Posted by Geoff at 1:37 AM CDT
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Thursday, April 24, 2014
DE PALMA ON RALPH STEADMAN
"I'VE NEVER MET A WARMER, GENEROUS... HE IS NOT HIS PAINTINGS!"
TIME's Richard Corliss posted a review yesterday of Charlie Paul's For No Good Reason, a documentary portrait of artist Ralph Steadman. Steadman's "interlocutor is Johnny Depp," writes Corliss, "a friend of [Hunter S.] Thompson who also starred in Terry Gilliam’s movie of Fear and Loathing in Las Vegas and Bruce Robinson’s film of Thompson’s The Rum Diary. In 1998, Depp and Thompson visited the TIME offices and raised some merry hell (or so I’m told; I wasn’t invited). After Thompson’s death, Depp funded the funeral service: shooting the writer’s ashes from a cannon to the accompaniment of 'Mr. Tambourine Man' (the Bob Dylan song to which the Las Vegas book was partly dedicated). Among the mourner-celebrants were Jack Nicholson, Sean Penn, Bill Murray, Charlie Rose and Ralph Steadman.

"Depp’s appearance in the doc, however appreciated, doesn’t bring much but the patronage of a famous, friendly dude. Nor is Paul quite up to the challenge of synopsizing and illuminating an artist’s long career. As if to prove this is a coffee-house movie and not a coffee-table book, the director uses split screens, animation and rapid montage. But the salient, liveliest parts of For No Good Reason — the title comes from Thompson’s reply when Steadman once asked him, 'Why are we doing this?' — are to be found in the artist’s display of his work and recollections of the eccentrics he met."

In a later paragraph, Corliss discusses the seeming contrasts between Thompson and Steadman, and includes a quote from Brian De Palma that is apparently in the movie:

"While in America [Steadman] got an assignment to cover the Kentucky Derby for Scanlans magazine; the writer would be Hunter Thompson. He quickly realized that he had 'scored a bull’s eye the first time, and met the one man I needed to meet in America.' The two seemed a chronic mismatch. 'To me he was weird,' Steadman says. 'To him, I was weird.' The artist rarely took drugs or alcohol; the writer never stopped. Director Brian De Palma says of Steadman, 'I’ve never met a warmer, generous… He is not his paintings!' Yet Rolling Stone’s Jann Wenner, who hired Steadman to illustrate Las Vegas after another artist dropped out, says that Steadman was the more daring one, Thompson the more cautious."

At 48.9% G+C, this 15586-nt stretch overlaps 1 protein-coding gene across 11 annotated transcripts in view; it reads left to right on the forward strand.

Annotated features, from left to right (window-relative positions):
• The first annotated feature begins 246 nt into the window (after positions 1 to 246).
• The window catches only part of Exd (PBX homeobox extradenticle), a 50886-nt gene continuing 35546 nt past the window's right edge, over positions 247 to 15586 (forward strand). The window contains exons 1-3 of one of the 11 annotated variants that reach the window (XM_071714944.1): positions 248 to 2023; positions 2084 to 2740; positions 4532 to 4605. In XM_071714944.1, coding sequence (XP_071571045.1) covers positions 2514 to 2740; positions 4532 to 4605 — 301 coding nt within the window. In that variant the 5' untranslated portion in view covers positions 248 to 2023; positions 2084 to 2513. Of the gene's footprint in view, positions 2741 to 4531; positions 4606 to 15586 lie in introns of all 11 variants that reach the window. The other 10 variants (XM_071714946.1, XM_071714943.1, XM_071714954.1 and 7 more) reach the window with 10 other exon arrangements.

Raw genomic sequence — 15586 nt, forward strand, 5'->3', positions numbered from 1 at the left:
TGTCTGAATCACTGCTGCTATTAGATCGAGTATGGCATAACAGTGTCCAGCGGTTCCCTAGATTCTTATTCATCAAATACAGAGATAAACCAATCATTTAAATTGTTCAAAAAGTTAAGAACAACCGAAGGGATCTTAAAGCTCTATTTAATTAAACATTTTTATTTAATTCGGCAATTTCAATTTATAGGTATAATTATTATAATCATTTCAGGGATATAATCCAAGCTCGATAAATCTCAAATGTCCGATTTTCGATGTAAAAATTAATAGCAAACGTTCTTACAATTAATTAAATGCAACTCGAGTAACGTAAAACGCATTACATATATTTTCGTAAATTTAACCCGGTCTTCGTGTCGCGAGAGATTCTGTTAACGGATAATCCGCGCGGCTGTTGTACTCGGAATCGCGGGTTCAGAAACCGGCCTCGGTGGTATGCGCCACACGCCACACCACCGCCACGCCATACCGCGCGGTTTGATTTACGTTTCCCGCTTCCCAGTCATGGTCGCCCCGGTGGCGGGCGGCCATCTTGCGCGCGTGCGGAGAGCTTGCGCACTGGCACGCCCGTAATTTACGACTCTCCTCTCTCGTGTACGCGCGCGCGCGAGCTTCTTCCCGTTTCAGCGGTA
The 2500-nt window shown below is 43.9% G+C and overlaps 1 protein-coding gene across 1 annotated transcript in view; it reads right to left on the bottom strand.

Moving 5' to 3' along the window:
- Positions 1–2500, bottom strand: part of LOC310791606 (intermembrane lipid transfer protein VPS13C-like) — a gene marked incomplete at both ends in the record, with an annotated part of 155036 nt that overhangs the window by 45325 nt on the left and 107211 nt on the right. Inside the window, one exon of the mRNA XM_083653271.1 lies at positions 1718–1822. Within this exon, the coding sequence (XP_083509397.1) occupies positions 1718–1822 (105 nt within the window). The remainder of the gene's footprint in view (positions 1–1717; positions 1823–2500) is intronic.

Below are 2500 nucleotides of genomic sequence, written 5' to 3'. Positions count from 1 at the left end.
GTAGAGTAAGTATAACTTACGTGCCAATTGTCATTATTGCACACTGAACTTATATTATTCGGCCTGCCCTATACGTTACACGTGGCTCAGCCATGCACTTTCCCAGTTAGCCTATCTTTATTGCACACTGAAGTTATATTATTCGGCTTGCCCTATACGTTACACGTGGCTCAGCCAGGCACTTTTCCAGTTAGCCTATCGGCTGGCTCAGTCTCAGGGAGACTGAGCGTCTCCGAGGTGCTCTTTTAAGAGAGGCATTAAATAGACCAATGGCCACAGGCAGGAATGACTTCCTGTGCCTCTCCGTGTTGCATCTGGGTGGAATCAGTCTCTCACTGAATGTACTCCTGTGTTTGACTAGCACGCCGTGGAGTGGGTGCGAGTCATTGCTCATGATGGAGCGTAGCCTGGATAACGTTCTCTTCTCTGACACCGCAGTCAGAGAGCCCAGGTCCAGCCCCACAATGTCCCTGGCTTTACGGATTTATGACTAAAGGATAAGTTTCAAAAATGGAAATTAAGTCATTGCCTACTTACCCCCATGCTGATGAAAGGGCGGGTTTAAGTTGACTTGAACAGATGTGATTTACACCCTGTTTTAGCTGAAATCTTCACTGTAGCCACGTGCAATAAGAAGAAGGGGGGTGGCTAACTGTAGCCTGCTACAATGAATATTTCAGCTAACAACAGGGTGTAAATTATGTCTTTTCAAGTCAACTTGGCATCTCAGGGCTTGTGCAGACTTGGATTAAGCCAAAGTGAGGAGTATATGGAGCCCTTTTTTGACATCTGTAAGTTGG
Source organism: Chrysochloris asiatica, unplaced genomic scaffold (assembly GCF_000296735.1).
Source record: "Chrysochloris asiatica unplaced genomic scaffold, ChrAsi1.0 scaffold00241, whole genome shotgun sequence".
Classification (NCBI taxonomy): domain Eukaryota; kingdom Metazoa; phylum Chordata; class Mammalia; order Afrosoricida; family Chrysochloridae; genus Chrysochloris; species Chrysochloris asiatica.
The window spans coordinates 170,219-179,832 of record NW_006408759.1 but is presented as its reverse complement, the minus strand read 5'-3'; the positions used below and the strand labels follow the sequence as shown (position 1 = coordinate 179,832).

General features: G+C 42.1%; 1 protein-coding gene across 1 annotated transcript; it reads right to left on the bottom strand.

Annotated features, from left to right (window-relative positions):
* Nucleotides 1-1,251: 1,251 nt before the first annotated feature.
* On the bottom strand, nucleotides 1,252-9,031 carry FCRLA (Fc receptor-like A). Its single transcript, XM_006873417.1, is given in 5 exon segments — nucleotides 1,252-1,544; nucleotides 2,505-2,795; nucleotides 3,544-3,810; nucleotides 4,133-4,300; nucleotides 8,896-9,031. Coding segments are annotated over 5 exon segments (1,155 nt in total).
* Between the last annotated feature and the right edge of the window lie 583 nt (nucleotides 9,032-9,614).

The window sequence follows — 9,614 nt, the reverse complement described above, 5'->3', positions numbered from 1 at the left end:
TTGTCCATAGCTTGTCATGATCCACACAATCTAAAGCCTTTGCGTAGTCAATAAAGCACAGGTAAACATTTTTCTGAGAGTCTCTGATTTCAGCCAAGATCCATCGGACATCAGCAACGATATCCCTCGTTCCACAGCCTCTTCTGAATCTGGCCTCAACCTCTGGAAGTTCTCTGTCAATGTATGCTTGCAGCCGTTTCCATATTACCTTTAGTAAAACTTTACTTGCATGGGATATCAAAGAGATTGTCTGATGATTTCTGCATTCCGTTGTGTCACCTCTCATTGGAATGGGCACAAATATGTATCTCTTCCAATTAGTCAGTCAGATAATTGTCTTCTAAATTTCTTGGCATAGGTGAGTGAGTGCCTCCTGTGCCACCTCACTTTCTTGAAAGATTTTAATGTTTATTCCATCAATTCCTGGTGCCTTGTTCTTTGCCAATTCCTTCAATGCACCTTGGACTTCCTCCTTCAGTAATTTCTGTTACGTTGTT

Posted by Geoff at 10:05 AM CDT
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Wednesday, April 23, 2014


Posted by Geoff at 12:56 AM CDT
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Monday, April 21, 2014
'FANTASTIC' VISUAL ESSAY ON ARROW'S 'SISTERS'
ACCORDING TO AN EARLY REVIEW AT [SIC]
An early review at [SIC] of Arrow Video's new edition of Brian De Palma's Sisters includes a paragraph about the special feature supplements. "In the absence of a commentary," the reviewer states, "the main feature is a fantastic (albeit spoiler-heavy) 45-minute essay on the film, recorded specially for Arrow, which tallies up the references as well as providing a wealth of information on the creation of the film, how De Palma's later films build on his experiences, and any number of other interesting facts and anecdotes. Supplementary material includes a selection of interviews with cast and crew, of which Jennifer Salt's is particularly interesting. There's also a breathless half-hour summary of De Palma's career that made me want to watch everything he's ever made, and the hilarious original trailer, which makes the film look about ten times trashier than it actually is."

As for the film itself, the reviewer is again very positive: "De Palma is now known primarily for his suspense thrillers, but prior to Sisters he had mainly made low-budget counter-cultural comedy films. Sisters was an attempt to make his name more 'bankable' by making a more mainstream film, so it would be understandable if it had not aged too well. However, there's no feeling of cynicism to the plot - it's a pulpy thriller that is heavily rooted in exploitation, but even within that fairly rigid framework, De Palma can't help experimenting. The ways in which Sisters stands out from the pack make it a real treat that holds up to anything else in the director's filmography."

Posted by Geoff at 10:49 PM CDT
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Friday, April 18, 2014


Posted by Geoff at 2:02 AM CDT
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Thursday, April 17, 2014
SET PICS FROM 'SISTERS'


Goregirl's Dungeon yesterday posted several production stills from the set of Brian De Palma's Sisters, including the one above, of De Palma and Margot Kidder.

Posted by Geoff at 12:33 AM CDT